- A con involving money (two stories) or pearls (two stories)
- A brassy dame with a gun
- A scene where Marlowe gets hit in the back of the head with a sap
- Two wise-cracking bad guys, one of whom might be garrulous and charismatic, the other taciturn and sullen, and only one of them will be a good shot
- The mastermind of the con who isn’t nearly as smart as he thinks he is
- A Los Angeles cop who reluctantly lets Marlowe go about his business
- One or more scenes involving scotch or rye, which may or may not be set in a bar
- Rapid-fire exchanges of dialogue where Marlowe says things like, “Some days I feel like playing smooth and some days I feel like playing it like a waffle iron.”
None of this is criticism, mind you. The reason Chandler is so good is that he mixes and matches all these pieces and manages to put them together in novel and exciting ways each time. In one story it’s about a guy who cheats a local mob boss out of $20,000; in another, Marlowe tracks some missing pearls to the Pacific Northwest. Even though we recognize the parts, the thrill is in seeing how Chandler repurposes them from story to story. Everything in this collection crackles with electricity.
Everything, that is, except for the denouement Chandler references, the part of the story he views as most vital to its success. This is the only thing in Trouble Is My Business that feels antiquated: the scene where all the principal players are gathered in one room and Marlowe explains the nuts and bolts of everything that’s come before. It’s a variation on what Roger Ebert called The Fallacy of the Talking Killer. You know that tired scene from movies – where the bad guy has the good guy trapped and all he has to do is kill him but he spends five minutes explaining why he’s so bad and then the good guy escapes. It’s kind of the same thing here, where Marlowe has to explain the contortions of the plot so we’ll see everything the way he sees it. It’s a scene that I don’t really see in modern crime fiction, and in these stories it’s always necessary (Chandler is big on convoluted plots), but it also grinds the story to a halt.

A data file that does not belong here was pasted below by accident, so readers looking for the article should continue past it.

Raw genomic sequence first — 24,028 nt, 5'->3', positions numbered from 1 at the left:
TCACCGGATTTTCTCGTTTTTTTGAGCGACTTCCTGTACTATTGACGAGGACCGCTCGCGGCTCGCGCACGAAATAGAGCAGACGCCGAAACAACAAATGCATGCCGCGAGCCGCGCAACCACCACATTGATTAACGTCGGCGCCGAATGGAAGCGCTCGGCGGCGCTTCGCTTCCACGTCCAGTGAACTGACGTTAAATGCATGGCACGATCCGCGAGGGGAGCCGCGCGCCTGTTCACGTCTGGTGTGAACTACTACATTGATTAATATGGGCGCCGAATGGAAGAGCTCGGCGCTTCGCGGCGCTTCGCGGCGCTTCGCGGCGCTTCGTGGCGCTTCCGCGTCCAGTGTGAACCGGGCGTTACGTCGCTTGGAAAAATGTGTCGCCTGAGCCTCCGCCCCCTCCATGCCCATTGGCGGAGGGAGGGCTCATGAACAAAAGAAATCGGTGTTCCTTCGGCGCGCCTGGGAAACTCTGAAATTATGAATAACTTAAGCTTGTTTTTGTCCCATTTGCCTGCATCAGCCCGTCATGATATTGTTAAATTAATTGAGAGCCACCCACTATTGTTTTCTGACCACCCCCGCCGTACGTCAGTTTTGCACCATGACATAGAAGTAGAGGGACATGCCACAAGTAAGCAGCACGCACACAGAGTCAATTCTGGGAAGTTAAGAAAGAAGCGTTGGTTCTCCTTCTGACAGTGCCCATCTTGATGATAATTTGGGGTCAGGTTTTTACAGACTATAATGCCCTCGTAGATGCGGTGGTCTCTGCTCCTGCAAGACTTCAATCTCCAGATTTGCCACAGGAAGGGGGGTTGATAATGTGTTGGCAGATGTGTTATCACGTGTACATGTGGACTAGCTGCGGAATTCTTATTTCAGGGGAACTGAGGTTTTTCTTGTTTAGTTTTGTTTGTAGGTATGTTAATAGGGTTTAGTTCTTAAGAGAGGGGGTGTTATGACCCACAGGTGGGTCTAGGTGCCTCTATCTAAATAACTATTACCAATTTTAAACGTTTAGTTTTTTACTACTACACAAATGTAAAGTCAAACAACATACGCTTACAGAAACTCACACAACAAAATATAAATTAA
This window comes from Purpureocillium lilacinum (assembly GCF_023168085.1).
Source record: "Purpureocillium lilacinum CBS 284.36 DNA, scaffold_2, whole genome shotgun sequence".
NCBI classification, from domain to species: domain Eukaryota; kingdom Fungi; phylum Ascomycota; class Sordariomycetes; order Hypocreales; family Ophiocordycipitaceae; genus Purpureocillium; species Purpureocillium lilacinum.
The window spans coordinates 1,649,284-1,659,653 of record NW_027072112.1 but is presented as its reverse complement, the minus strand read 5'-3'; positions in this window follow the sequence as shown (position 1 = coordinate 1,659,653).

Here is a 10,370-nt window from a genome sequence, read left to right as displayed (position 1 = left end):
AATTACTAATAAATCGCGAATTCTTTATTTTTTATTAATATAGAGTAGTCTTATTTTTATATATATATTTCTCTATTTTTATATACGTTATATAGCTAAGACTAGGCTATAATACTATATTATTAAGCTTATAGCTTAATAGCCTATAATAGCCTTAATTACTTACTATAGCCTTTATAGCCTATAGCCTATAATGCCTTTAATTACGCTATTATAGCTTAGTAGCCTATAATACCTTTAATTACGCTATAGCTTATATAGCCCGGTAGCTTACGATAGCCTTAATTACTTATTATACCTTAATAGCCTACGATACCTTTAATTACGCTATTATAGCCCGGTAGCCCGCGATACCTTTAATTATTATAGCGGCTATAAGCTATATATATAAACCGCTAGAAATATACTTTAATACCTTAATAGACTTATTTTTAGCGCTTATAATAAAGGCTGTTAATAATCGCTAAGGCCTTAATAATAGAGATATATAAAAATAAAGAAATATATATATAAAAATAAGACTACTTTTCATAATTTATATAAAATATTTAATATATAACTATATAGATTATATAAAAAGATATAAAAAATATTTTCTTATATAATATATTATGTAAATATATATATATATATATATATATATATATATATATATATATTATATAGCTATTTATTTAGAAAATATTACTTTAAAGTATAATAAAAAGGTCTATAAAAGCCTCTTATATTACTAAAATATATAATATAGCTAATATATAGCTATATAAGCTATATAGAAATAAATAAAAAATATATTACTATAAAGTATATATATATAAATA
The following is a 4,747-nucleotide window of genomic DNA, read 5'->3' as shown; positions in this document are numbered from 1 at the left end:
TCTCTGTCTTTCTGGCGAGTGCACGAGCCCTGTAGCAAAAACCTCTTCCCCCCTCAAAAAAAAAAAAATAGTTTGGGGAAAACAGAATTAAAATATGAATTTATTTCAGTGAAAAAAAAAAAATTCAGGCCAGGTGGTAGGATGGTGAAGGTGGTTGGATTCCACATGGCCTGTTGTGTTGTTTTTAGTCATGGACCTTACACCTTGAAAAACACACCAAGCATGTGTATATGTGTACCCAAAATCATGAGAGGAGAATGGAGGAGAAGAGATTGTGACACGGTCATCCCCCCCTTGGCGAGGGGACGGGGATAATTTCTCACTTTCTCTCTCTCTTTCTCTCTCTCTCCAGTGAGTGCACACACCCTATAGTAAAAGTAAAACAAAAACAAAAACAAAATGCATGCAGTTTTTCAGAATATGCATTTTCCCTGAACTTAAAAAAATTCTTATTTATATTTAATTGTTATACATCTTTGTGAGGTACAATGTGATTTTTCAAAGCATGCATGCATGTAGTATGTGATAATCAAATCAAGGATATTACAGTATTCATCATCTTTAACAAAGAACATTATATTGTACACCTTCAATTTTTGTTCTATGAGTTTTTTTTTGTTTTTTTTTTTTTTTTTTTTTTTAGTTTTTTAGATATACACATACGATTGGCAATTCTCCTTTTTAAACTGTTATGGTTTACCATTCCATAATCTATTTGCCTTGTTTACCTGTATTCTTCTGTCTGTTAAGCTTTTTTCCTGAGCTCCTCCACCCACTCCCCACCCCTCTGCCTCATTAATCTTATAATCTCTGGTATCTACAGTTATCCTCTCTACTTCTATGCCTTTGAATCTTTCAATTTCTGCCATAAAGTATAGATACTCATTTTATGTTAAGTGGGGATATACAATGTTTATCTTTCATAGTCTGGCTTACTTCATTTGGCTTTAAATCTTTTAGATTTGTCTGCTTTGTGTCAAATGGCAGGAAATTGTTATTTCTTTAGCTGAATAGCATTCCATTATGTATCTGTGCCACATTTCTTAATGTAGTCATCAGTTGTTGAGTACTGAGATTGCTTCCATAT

But again, I don’t really mean this as criticism. It’s an early hallmark of the genre Chandler essentially invented (yes yes, I know – Poe, Doyle, Christie, etc., etc. I’m talking contemporary crime fiction here), and by pointing it out I don’t want to dissuade anyone from reading what is an unequivocally delightful collection of stories. It’s one of those rare occasions where I don’t mind substance taking a back seat to style. Chandler’s not going to make me ponder the meaning of the universe, but he will dazzle me with sheer inventiveness of craft. And of course take me back to California, where gravel roads disappear “around a shoulder of scrub oak and manzanita” and “plumes of pampas grass flare on the side of the hill, like jets of water.”
I wasn’t born in California, but reading Chandler is like going home.
Red House Painters – Ocean Beach (1995)